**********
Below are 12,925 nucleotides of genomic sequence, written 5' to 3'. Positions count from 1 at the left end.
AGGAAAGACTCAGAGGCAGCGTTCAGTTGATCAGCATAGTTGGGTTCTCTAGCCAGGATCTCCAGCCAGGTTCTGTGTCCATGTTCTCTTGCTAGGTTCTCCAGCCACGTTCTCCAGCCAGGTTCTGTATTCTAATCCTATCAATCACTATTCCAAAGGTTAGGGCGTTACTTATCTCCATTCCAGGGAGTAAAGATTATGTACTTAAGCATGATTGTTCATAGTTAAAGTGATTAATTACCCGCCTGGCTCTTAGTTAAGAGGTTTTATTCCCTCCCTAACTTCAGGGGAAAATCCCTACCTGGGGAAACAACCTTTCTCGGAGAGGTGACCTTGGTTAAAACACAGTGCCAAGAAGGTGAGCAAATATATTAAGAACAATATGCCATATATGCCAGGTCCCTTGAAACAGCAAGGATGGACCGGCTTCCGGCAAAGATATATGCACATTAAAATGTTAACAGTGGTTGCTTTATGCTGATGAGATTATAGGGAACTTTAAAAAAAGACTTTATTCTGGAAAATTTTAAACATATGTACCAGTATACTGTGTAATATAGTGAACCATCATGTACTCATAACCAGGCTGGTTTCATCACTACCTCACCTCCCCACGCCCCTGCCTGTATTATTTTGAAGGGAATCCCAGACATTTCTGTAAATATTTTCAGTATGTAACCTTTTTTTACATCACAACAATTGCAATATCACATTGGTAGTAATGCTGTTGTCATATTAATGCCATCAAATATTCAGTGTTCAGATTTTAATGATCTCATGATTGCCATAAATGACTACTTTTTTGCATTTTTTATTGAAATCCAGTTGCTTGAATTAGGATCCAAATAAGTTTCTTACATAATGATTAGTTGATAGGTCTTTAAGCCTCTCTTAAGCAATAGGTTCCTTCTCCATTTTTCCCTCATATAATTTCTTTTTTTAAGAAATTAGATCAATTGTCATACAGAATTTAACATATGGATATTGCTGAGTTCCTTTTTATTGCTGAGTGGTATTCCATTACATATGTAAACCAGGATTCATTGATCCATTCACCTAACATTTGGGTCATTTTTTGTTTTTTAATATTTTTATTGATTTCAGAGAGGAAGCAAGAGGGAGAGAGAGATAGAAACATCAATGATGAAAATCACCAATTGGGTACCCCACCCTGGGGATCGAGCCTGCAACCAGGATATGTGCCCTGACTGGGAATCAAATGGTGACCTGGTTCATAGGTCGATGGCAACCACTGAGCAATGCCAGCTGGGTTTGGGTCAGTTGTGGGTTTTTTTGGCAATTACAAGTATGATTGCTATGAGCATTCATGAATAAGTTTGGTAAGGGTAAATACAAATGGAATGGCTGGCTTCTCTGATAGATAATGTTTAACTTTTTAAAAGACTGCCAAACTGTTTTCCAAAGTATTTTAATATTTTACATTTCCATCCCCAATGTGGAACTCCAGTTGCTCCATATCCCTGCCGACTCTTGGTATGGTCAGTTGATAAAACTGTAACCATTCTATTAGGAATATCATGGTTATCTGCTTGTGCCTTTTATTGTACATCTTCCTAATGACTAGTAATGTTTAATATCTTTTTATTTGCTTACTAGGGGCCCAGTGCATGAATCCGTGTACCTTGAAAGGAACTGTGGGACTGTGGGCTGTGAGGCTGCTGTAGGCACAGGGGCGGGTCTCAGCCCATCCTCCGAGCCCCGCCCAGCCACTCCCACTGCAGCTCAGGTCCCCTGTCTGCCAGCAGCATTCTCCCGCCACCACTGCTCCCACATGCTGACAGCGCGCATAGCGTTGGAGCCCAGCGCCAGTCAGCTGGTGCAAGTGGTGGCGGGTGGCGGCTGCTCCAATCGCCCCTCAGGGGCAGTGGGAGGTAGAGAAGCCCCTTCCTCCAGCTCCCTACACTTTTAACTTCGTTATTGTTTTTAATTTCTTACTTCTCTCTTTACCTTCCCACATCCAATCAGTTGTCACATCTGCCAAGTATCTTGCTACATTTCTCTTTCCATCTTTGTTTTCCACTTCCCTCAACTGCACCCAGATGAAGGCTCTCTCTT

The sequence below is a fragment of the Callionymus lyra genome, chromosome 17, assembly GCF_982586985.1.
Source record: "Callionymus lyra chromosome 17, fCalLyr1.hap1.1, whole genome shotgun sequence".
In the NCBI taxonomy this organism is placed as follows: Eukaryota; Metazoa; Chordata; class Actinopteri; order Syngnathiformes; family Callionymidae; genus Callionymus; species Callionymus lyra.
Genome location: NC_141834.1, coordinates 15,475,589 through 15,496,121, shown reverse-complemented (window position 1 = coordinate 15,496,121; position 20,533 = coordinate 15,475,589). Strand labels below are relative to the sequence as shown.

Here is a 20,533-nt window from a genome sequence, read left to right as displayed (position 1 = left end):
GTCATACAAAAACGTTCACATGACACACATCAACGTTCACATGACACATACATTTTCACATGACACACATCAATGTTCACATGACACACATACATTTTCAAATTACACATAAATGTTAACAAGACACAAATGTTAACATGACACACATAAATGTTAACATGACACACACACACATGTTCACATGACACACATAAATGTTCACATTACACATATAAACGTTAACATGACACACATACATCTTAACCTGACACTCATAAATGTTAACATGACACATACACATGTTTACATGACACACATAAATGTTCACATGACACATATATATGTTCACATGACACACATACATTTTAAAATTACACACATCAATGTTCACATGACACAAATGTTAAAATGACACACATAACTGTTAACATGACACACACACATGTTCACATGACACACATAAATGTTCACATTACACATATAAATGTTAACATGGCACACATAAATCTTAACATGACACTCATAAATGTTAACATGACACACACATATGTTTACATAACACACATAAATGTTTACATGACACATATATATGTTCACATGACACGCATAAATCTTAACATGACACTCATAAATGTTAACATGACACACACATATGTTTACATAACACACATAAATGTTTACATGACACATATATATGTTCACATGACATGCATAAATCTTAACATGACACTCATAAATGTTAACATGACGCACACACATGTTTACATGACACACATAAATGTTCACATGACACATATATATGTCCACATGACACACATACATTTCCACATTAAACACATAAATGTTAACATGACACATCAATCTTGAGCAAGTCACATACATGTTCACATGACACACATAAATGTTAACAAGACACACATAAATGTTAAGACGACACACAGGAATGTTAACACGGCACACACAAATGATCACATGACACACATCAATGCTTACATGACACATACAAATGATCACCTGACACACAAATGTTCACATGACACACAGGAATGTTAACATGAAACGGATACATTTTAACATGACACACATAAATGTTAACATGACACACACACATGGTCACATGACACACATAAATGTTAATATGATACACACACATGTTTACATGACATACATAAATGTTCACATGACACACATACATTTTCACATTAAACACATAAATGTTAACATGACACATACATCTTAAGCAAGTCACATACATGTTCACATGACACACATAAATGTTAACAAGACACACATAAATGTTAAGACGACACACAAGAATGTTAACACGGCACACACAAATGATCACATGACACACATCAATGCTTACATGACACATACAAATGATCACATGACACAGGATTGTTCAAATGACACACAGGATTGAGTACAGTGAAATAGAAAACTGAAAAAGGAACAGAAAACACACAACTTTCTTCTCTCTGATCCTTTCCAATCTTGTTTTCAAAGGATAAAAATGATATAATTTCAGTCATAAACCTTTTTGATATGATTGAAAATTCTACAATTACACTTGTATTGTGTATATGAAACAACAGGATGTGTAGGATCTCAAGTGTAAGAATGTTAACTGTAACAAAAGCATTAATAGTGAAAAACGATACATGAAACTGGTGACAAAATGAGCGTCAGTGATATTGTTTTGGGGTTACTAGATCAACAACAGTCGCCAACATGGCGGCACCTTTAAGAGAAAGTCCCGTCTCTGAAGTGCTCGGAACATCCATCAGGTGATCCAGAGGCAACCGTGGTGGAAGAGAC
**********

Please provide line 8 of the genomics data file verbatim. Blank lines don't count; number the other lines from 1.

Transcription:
GTCATACAAAAACGTTCACATGACACACATCAACGTTCACATGACACATACATTTTCACATGACACACATCAATGTTCACATGACACACATACATTTTCAAATTACACATAAATGTTAACAAGACACAAATGTTAACATGACACACATAAATGTTAACATGACACACACACACATGTTCACATGACACACATAAATGTTCACATTACACATATAAACGTTAACATGACACACATACATCTTAACCTGACACTCATAAATGTTAACATGACACATACACATGTTTACATGACACACATAAATGTTCACATGACACATATATATGTTCACATGACACACATACATTTTAAAATTACACACATCAATGTTCACATGACACAAATGTTAAAATGACACACATAACTGTTAACATGACACACACACATGTTCACATGACACACATAAATGTTCACATTACACATATAAATGTTAACATGGCACACATAAATCTTAACATGACACTCATAAATGTTAACATGACACACACATATGTTTACATAACACACATAAATGTTTACATGACACATATATATGTTCACATGACACGCATAAATCTTAACATGACACTCATAAATGTTAACATGACACACACATATGTTTACATAACACACATAAATGTTTACATGACACATATATATGTTCACATGACATGCATAAATCTTAACATGACACTCATAAATGTTAACATGACGCACACACATGTTTACATGACACACATAAATGTTCACATGACACATATATATGTCCACATGACACACATACATTTCCACATTAAACACATAAATGTTAACATGACACATCAATCTTGAGCAAGTCACATACATGTTCACATGACACACATAAATGTTAACAAGACACACATAAATGTTAAGACGACACACAGGAATGTTAACACGGCACACACAAATGATCACATGACACACATCAATGCTTACATGACACATACAAATGATCACCTGACACACAAATGTTCACATGACACACAGGAATGTTAACATGAAACGGATACATTTTAACATGACACACATAAATGTTAACATGACACACACACATGGTCACATGACACACATAAATGTTAATATGATACACACACATGTTTACATGACATACATAAATGTTCACATGACACACATACATTTTCACATTAAACACATAAATGTTAACATGACACATACATCTTAAGCAAGTCACATACATGTTCACATGACACACATAAATGTTAACAAGACACACATAAATGTTAAGACGACACACAAGAATGTTAACACGGCACACACAAATGATCACATGACACACATCAATGCTTACATGACACATACAAATGATCACATGACACAGGATTGTTCAAATGACACACAGGATTGAGTACAGTGAAATAGAAAACTGAAAAAGGAACAGAAAACACACAACTTTCTTCTCTCTGATCCTTTCCAATCTTGTTTTCAAAGGATAAAAATGATATAATTTCAGTCATAAACCTTTTTGATATGATTGAAAATTCTACAATTACACTTGTATTGTGTATATGAAACAACAGGATGTGTAGGATCTCAAGTGTAAGAATGTTAACTGTAACAAAAGCATTAATAGTGAAAAACGATACATGAAACTGGTGACAAAATGAGCGTCAGTGATATTGTTTTGGGGTTACTAGATCAACAACAGTCGCCAACATGGCGGCACCTTTAAGAGAAAGTCCCGTCTCTGAAGTGCTCGGAACATCCATCAGGTGATCCAGAGGCAACCGTGGTGGAAGAGAC